- I do have plans to watch Fukushima 50 as soon as that becomes available, and back in Hakubo, after a practise concludes, Sachi, spurred on by her feelings and the knowledge that Yūsuke will be coming to watch, decides to push herself a little harder to put on a better showing. Rehearsal goes smoothly, and Sakamoto ends up feeling they’re ready to roll on the day of the culture festival: the club has evidently improved, having practised long hours to ensure their performance is top-tier. Hakubo does have a captivating soundtrack dominated by strings, and an image album was released back in January 2019, a full five months ahead of its theatrical première.
- Perhaps because of Yamamoto’s previous involvement with The Melancholy of Haruhi Suzumiya and Kyoto Animation, Mikuru, Tsuruya, Haruhi, Yuki and Kyon are visible at the culture festival, and Kumiko can be seen walking the hallways, as well. It was a clever cameo that occupies a grand total of two seconds of Hakubo‘s runtime, and I’m rather surprised that no one’s mentioned this: perhaps in their haste to tear down Yamamoto and his work, the most vocal of critics forget what they’ve watched.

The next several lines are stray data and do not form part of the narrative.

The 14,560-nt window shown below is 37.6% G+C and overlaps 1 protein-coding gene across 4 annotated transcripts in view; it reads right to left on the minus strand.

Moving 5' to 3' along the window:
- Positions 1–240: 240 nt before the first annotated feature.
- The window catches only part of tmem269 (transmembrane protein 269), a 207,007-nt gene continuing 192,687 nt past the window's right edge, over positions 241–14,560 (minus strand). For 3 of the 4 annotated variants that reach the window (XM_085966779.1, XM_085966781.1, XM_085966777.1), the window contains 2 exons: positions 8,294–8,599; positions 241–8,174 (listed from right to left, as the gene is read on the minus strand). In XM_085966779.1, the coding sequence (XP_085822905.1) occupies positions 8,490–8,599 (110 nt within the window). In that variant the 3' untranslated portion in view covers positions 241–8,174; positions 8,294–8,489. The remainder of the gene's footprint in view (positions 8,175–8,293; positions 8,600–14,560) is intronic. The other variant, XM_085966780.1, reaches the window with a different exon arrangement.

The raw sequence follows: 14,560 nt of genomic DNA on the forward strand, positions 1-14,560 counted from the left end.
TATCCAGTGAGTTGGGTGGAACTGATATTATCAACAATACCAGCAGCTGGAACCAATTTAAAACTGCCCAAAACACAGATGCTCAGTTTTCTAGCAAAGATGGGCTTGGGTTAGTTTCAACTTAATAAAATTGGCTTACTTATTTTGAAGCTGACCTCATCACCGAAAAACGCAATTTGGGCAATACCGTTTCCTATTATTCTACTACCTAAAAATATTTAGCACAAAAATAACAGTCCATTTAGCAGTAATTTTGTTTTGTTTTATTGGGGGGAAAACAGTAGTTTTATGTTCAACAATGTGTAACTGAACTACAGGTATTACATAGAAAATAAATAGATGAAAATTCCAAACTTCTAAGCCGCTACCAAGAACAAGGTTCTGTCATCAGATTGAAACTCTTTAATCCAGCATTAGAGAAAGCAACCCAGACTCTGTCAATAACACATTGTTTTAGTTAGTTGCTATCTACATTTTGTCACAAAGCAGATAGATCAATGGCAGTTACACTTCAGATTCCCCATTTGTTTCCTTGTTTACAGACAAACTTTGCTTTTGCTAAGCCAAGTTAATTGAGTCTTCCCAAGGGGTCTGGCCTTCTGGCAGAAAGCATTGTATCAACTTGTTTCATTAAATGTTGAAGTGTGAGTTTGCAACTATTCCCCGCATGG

- While nowhere near as intricate or detailed as Kyoto Animation’s presentation of concerts, Hakubo nonetheless does an admirable job of showing the results of the string club’s efforts. As the girls play, their performance is punctuated by stills of the nearby scenery and of Beethoven himself: the painting seen in Hakubo is a reproduction of Joseph Karl Stieler’s portrait, which was done in 1820 and is one of the best-known images of Beethoven.